• A local, slice-of-life story from a Monitor correspondent.
Sitting on Branson’s historic square, a store harks back to an era when families loaded the station wagon and drove to town on Saturday. The store sells “dry goods” from decades past such as “sewing notions,” 1940s starlet paper dolls, dainty handkerchiefs, wax lips, and lye soap.
This year, Dick’s celebrates its 50th anniversary. It’s one of the last five-and-dime stores in the United States.
Started in 1961 by Dick and June Hartley, the store is now run by their son, Steve, who continues his late father’s dream of offering a shopping experience as entertainment. Dick’s woos customers with more than 180,000 different items and novelty décor, such as an extensive framed arrowhead collection and more than 100 World War II-era signed aviation prints hanging from the ceiling.
“You have to have heart and a passion to set yourself apart from those box stores because you can’t compete with their prices,” says Mr. Hartley, who left corporate life in 1993 to join the family business.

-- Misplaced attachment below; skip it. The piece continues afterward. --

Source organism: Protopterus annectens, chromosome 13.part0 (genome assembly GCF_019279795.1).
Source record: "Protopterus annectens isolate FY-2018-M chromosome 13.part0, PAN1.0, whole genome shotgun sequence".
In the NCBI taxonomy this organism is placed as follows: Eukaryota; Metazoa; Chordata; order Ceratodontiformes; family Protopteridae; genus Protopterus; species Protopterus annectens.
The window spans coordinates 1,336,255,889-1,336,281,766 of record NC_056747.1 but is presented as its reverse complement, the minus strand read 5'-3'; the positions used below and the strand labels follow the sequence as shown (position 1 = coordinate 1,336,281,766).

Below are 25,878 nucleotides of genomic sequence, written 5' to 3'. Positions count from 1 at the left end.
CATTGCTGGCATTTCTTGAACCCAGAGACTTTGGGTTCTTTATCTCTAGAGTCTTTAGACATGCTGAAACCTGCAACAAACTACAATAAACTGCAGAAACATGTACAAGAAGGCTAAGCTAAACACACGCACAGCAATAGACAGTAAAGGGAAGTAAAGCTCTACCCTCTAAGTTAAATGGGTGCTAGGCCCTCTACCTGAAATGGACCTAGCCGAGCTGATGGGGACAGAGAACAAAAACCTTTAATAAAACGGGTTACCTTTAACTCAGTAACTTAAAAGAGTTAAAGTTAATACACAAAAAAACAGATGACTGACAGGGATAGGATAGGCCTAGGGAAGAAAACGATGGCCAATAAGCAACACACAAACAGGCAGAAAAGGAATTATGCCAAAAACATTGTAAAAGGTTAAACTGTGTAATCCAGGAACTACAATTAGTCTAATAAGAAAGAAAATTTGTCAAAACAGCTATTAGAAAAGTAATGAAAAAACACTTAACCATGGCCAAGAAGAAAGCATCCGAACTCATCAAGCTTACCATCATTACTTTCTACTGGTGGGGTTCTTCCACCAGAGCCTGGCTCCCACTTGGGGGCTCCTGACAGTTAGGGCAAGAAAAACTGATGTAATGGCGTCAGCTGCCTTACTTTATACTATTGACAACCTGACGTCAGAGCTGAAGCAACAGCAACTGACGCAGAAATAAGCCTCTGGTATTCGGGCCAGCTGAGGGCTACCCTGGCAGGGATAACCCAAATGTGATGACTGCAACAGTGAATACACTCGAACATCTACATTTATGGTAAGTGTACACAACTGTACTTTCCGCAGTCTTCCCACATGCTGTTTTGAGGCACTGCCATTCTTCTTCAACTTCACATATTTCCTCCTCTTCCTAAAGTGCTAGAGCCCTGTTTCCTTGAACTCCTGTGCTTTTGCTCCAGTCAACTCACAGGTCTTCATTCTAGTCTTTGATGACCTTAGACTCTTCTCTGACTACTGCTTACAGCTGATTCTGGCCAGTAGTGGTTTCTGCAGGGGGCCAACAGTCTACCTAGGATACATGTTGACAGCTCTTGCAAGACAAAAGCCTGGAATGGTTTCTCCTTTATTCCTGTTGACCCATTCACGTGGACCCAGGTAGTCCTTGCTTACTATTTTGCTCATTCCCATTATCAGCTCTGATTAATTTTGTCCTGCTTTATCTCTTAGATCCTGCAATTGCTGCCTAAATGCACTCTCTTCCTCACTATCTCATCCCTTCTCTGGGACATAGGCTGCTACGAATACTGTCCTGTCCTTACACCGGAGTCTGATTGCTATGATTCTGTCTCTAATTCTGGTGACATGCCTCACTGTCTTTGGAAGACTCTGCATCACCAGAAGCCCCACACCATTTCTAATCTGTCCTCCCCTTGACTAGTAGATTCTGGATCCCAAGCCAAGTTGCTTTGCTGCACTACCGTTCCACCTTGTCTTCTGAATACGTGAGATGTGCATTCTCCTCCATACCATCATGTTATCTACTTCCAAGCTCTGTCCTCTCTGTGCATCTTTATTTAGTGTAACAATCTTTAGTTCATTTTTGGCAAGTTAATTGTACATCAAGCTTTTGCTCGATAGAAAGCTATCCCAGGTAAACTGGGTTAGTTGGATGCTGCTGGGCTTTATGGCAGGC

Computers don’t track inventory. Instead, clerks working the floor closely watch what sells and what doesn’t. They ask customers what they like. The store is chaotic and lively.
A grandfather shows his grandson a bag of American-made glass marbles, a potato gun, and a yo-yo. Down another narrow aisle, a tourist fills up a vintage wood, cloth, and metal shopping bag with holiday bubble lights. Still another customer peruses the store’s 250 board games and 30 feet of jigsaw puzzles.
Dick’s prides itself on obscure items. Hartley scours trade shows for hot sellers such as the 1950s perfume “Blue Waltz,” cinnamon toothpicks, cap guns, and 20 styles of hair nets in 1960s packaging that sell for 89 cents.
“We will keep that dime-store image, fully assorted and fully stocked,” Hartley says.